October 10, 2019 – January 5, 2020
Alvin Balkind Gallery
Olivia Whetung’s artistic practice extends across a range of media to examine how translation and the transfer of knowledge can be understood, in her words, as “acts of/active native presence.” A significant strand of the Mississauga-Nishinaabe artist’s research has explored ways that knowledge is carried by language, land and bodies of water. For her solo exhibition at the Contemporary Art Gallery, Sugarbush Shrapnel, Whetung expands these material and conceptual investigations to consider her own connections to the complex ecosystem of her home on Chemong Lake, Ontario, particularly the importance of food sovereignty and the fragility of symbiotic relationships in an era of accelerating climate change and environmental destruction.
Beads have long held a significant place in Whetung’s practice, from early loom-woven works that reference her efforts to become fluent in Anishinaabemowin, to performance collaborations with Vuntut Gwitchin artist Jeneen Frei Njootli, when beads were used as dynamic, sound-making entities. Whetung’s most recent beaded works involve embroidery, a method where beads are sewn with needle and thread onto a surface material that provides the support and background for the imagery. For Whetung, beadwork is a mnemonic device. Knowledge is indexed not only in the beaded image itself, but through the artist’s technique—the embodied act of beading—and encoded in the materials with which she works. In this way, beadwork can be understood as an index of action, witness and acknowledgement. In works such as wabano (2012), which transcribes the electronic data of a recorded Nishinaabe song into material presence, or tibewh (2018), describing birds-eye views of the 43 Trent-Severn Waterway locks, the sounds of words and the understanding of shorelines are carried by the beads without entirely revealing them. Standing before these works, what we face is a new translation—a testament to the ways in which Whetung employs Nishinaabe visual language to at once withhold and re-inscribe meaning.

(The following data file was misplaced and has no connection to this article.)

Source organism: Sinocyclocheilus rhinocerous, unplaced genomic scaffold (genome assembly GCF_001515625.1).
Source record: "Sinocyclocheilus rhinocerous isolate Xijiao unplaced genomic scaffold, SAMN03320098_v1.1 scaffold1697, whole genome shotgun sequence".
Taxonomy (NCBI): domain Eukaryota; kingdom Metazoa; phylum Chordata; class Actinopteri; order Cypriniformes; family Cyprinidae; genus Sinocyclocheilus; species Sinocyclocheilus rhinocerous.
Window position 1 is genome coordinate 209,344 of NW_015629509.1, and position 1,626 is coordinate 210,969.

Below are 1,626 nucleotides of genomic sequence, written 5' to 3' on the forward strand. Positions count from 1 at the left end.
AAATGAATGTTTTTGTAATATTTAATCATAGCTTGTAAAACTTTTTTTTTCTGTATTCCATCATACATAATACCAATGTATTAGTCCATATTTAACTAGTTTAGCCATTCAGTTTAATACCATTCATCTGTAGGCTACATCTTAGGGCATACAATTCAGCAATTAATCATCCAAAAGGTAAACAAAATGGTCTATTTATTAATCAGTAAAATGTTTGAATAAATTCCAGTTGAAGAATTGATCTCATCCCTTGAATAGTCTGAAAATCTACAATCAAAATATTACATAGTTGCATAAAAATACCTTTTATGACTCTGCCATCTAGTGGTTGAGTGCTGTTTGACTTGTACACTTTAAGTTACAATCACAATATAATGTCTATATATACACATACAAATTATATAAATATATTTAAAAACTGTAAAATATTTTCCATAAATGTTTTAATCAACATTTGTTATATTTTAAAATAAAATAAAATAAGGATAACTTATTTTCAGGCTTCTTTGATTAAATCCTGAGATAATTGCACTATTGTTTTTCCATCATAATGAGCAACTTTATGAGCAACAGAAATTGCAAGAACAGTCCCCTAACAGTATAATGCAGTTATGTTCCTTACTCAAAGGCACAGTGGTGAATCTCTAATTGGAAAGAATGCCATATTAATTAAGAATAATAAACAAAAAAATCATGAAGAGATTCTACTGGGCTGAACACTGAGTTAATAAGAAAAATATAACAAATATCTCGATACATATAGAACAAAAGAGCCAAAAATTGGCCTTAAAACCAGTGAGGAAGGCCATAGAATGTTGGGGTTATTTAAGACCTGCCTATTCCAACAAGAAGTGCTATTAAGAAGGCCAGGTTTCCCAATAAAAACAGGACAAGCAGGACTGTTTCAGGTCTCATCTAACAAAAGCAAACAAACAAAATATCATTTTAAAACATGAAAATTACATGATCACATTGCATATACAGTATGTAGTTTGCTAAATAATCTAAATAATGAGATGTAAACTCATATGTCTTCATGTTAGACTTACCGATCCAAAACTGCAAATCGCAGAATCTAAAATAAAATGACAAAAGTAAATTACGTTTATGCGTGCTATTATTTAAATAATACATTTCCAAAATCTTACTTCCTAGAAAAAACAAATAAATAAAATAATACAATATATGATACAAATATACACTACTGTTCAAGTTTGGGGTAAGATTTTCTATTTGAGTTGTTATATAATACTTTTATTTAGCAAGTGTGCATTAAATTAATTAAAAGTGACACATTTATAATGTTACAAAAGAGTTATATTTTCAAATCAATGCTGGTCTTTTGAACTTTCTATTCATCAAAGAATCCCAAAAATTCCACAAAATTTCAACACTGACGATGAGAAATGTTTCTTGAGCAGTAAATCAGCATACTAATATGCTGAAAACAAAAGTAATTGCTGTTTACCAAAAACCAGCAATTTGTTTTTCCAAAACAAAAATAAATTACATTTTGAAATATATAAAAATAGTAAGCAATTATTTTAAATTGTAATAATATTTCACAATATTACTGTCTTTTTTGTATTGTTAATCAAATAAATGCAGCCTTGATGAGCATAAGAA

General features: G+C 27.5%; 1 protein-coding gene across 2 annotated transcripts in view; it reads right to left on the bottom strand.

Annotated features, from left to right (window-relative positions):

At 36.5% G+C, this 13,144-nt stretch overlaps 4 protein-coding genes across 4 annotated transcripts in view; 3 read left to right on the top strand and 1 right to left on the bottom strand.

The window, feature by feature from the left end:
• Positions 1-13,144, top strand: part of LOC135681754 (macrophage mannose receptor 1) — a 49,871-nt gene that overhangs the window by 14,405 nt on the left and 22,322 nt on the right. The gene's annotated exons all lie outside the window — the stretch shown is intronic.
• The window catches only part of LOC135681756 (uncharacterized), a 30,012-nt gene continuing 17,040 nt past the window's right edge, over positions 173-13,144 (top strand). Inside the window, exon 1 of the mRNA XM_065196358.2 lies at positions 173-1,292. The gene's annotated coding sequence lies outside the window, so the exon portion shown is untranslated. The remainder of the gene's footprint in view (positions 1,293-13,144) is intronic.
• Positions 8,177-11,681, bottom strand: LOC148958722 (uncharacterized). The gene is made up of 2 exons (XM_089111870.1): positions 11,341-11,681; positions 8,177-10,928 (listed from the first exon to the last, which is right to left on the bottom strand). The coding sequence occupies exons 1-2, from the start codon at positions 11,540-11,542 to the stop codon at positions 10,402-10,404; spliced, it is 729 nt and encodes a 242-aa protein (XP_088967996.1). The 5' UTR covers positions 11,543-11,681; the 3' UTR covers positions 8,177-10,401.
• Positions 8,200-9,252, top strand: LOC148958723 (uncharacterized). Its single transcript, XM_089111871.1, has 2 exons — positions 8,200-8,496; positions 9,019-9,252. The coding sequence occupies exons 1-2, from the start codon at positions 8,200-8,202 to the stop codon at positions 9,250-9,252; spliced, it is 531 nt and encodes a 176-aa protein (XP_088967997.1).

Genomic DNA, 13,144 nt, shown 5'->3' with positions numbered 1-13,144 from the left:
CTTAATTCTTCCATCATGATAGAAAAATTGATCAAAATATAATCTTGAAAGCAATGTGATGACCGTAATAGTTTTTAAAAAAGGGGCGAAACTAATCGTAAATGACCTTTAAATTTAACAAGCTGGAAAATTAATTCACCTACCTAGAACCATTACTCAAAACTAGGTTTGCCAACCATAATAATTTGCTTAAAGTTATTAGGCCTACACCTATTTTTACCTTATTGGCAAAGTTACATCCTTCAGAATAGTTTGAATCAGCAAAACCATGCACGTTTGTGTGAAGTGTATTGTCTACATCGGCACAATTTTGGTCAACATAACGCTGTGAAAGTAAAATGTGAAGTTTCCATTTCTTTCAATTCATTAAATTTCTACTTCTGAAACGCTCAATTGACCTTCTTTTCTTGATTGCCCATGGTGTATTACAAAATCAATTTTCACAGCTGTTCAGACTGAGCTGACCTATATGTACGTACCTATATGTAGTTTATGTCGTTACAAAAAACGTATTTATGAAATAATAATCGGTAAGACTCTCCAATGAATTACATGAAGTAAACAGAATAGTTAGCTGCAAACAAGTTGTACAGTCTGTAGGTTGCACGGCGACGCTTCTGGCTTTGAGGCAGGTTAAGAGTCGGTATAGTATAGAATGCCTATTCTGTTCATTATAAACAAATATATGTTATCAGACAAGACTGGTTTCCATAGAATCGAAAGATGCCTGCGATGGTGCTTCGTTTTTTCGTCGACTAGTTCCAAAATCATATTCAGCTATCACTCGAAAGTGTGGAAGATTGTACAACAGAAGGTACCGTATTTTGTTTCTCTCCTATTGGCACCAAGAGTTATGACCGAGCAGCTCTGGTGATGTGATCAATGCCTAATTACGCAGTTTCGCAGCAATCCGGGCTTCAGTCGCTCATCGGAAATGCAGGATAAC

For Sugarbush Shrapnel, Whetung focuses her attention on the plant and animal inhabitants of her own home territories. Sobering climate predictions have prompted the artist to imagine how we might remember ecosystems after we have irrevocably altered them. What food harvesting practices—specifically the Nishinaabe practice of maple syruping—will or won’t be sustainable in the decades and centuries to come? How will environmental devastation impact Nishinaabeg abilities to pass cultural knowledge and environmental stewardship to subsequent generations? How will such alterations impact the myriad non-human beings whose existence needs are inextricably entangled with our own?
Whetung considers these questions in her exhibition through new and ambitious large-scale works. Ultra-thin panels of maple, birch and cherry wood veneer stretch vertically from the gallery floor to ceiling like a stand of trees. In the sparest of bead-embroidered and wood-burned lines, sewn through and drawn upon the near-translucent surface of the wood, Whetung traces the fragile—and often undetectable—relationships between species in the forested region in which she lives: the red-winged blackbird, which shelters its nest in the lakeside fields of wild rice; the squirrel, who in the hunger of late winter scrapes the bark of the maple to feed on its sugary sap, signaling that the trees are ready for tapping; the hummingbird that drinks from and simultaneously pollinates the honeysuckle vine; the acorns of the oak tree, which offer nourishment to the wild turkey; and the lady’s slipper, whose seeds are sustained in part by a fungus growing unseen beneath the forest floor. Like half-remembered scenes pulled from the fog of memory, Whetung’s images offer only the barest edges of a rich and delicately balanced symbiosis already in the process of irrevocable change. The wood itself is chosen from trees native to the Great Lakes region, but in her choice of highly manufactured veneer signals the artist’s own acknowledgment of her passive complicity in destructive forestry industries.
Nearby, a separate body of work offers fragments of a different kind: tiny nuggets of exploded stone, residue from the intense heat of the Whetung family’s winter sap-boiling fire, are encased in beaded pods. Like tiny structures, tombs or time capsules, they house a valued memory. Perhaps they are not for us but for a future when knowledge of the maple-sugaring practice could be lost with climate change; a practice, as Robin Wall Kimmerer suggests in Braiding Sweetgrass, which was first learned from the animals whose existence is now under threat. Together, the works in Sugarbush Shrapnel stand as mnemonic prompts to futures lost, and as urgent honourings of wenji-bimaadiziyaang, which in Anishinaabemowin means something close to “from where we get our living or life.”
Curated by Kimberly Phillips
Assisted by Julia Lamare
Sugarbush Shrapnel is generously supported by the Audain Foundation